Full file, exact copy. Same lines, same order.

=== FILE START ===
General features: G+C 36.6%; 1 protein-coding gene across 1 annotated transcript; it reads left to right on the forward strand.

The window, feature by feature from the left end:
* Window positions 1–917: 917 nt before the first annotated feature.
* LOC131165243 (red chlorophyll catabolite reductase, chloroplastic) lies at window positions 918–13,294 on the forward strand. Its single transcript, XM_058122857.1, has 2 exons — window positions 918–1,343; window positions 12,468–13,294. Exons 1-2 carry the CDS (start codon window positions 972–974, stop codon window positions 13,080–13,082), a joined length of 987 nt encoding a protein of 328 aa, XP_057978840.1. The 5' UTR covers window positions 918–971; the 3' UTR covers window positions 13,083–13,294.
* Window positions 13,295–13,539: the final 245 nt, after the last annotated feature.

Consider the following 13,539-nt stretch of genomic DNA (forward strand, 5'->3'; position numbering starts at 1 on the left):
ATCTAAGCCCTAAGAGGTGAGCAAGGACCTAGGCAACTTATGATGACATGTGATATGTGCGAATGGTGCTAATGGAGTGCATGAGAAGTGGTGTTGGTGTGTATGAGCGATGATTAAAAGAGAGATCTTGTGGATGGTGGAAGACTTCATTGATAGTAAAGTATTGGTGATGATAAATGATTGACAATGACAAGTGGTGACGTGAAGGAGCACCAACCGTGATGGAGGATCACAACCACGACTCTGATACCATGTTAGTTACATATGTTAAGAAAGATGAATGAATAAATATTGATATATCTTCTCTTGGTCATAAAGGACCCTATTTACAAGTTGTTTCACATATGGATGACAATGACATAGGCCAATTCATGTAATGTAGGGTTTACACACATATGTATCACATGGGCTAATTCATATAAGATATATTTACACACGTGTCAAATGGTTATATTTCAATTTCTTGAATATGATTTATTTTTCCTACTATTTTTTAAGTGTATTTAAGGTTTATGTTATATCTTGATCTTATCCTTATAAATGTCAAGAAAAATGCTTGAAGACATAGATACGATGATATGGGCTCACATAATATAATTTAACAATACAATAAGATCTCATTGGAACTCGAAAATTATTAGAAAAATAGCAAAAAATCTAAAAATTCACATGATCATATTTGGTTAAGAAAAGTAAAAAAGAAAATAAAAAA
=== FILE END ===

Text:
General features: G+C 36.6%; 1 protein-coding gene across 1 annotated transcript; it reads left to right on the forward strand.

The window, feature by feature from the left end:
* Window positions 1–917: 917 nt before the first annotated feature.
* LOC131165243 (red chlorophyll catabolite reductase, chloroplastic) lies at window positions 918–13,294 on the forward strand. Its single transcript, XM_058122857.1, has 2 exons — window positions 918–1,343; window positions 12,468–13,294. Exons 1-2 carry the CDS (start codon window positions 972–974, stop codon window positions 13,080–13,082), a joined length of 987 nt encoding a protein of 328 aa, XP_057978840.1. The 5' UTR covers window positions 918–971; the 3' UTR covers window positions 13,083–13,294.
* Window positions 13,295–13,539: the final 245 nt, after the last annotated feature.

Consider the following 13,539-nt stretch of genomic DNA (forward strand, 5'->3'; position numbering starts at 1 on the left):
ATCTAAGCCCTAAGAGGTGAGCAAGGACCTAGGCAACTTATGATGACATGTGATATGTGCGAATGGTGCTAATGGAGTGCATGAGAAGTGGTGTTGGTGTGTATGAGCGATGATTAAAAGAGAGATCTTGTGGATGGTGGAAGACTTCATTGATAGTAAAGTATTGGTGATGATAAATGATTGACAATGACAAGTGGTGACGTGAAGGAGCACCAACCGTGATGGAGGATCACAACCACGACTCTGATACCATGTTAGTTACATATGTTAAGAAAGATGAATGAATAAATATTGATATATCTTCTCTTGGTCATAAAGGACCCTATTTACAAGTTGTTTCACATATGGATGACAATGACATAGGCCAATTCATGTAATGTAGGGTTTACACACATATGTATCACATGGGCTAATTCATATAAGATATATTTACACACGTGTCAAATGGTTATATTTCAATTTCTTGAATATGATTTATTTTTCCTACTATTTTTTAAGTGTATTTAAGGTTTATGTTATATCTTGATCTTATCCTTATAAATGTCAAGAAAAATGCTTGAAGACATAGATACGATGATATGGGCTCACATAATATAATTTAACAATACAATAAGATCTCATTGGAACTCGAAAATTATTAGAAAAATAGCAAAAAATCTAAAAATTCACATGATCATATTTGGTTAAGAAAAGTAAAAAAGAAAATAAAAAA